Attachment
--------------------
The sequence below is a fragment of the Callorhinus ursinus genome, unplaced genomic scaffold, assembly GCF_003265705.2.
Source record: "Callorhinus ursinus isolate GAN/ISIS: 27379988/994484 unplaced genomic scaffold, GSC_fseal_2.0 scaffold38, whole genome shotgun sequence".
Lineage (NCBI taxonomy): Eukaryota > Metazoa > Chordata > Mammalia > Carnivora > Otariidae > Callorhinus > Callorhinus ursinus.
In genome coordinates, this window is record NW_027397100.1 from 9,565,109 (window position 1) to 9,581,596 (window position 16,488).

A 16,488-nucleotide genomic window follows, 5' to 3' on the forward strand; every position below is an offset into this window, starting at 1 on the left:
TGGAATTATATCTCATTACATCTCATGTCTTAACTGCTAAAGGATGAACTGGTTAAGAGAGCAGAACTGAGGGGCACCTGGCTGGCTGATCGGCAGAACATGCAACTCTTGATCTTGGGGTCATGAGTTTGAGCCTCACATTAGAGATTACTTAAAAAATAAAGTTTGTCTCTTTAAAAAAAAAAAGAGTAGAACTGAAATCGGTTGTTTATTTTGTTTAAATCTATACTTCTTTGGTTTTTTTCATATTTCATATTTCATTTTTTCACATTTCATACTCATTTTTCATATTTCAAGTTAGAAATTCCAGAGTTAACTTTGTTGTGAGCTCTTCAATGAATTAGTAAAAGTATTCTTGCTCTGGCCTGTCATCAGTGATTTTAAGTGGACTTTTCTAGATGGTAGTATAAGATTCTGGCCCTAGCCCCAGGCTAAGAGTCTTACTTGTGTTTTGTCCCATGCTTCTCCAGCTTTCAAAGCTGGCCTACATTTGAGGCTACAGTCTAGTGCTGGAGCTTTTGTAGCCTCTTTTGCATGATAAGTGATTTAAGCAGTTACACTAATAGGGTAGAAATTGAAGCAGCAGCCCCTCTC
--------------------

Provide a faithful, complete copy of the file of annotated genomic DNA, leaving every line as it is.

The sequence below is a fragment of the Callorhinus ursinus genome, unplaced genomic scaffold, assembly GCF_003265705.2.
Source record: "Callorhinus ursinus isolate GAN/ISIS: 27379988/994484 unplaced genomic scaffold, GSC_fseal_2.0 scaffold38, whole genome shotgun sequence".
Lineage (NCBI taxonomy): Eukaryota > Metazoa > Chordata > Mammalia > Carnivora > Otariidae > Callorhinus > Callorhinus ursinus.
In genome coordinates, this window is record NW_027397100.1 from 9,565,109 (window position 1) to 9,581,596 (window position 16,488).

A 16,488-nucleotide genomic window follows, 5' to 3' on the forward strand; every position below is an offset into this window, starting at 1 on the left:
TGGAATTATATCTCATTACATCTCATGTCTTAACTGCTAAAGGATGAACTGGTTAAGAGAGCAGAACTGAGGGGCACCTGGCTGGCTGATCGGCAGAACATGCAACTCTTGATCTTGGGGTCATGAGTTTGAGCCTCACATTAGAGATTACTTAAAAAATAAAGTTTGTCTCTTTAAAAAAAAAAAGAGTAGAACTGAAATCGGTTGTTTATTTTGTTTAAATCTATACTTCTTTGGTTTTTTTCATATTTCATATTTCATTTTTTCACATTTCATACTCATTTTTCATATTTCAAGTTAGAAATTCCAGAGTTAACTTTGTTGTGAGCTCTTCAATGAATTAGTAAAAGTATTCTTGCTCTGGCCTGTCATCAGTGATTTTAAGTGGACTTTTCTAGATGGTAGTATAAGATTCTGGCCCTAGCCCCAGGCTAAGAGTCTTACTTGTGTTTTGTCCCATGCTTCTCCAGCTTTCAAAGCTGGCCTACATTTGAGGCTACAGTCTAGTGCTGGAGCTTTTGTAGCCTCTTTTGCATGATAAGTGATTTAAGCAGTTACACTAATAGGGTAGAAATTGAAGCAGCAGCCCCTCTC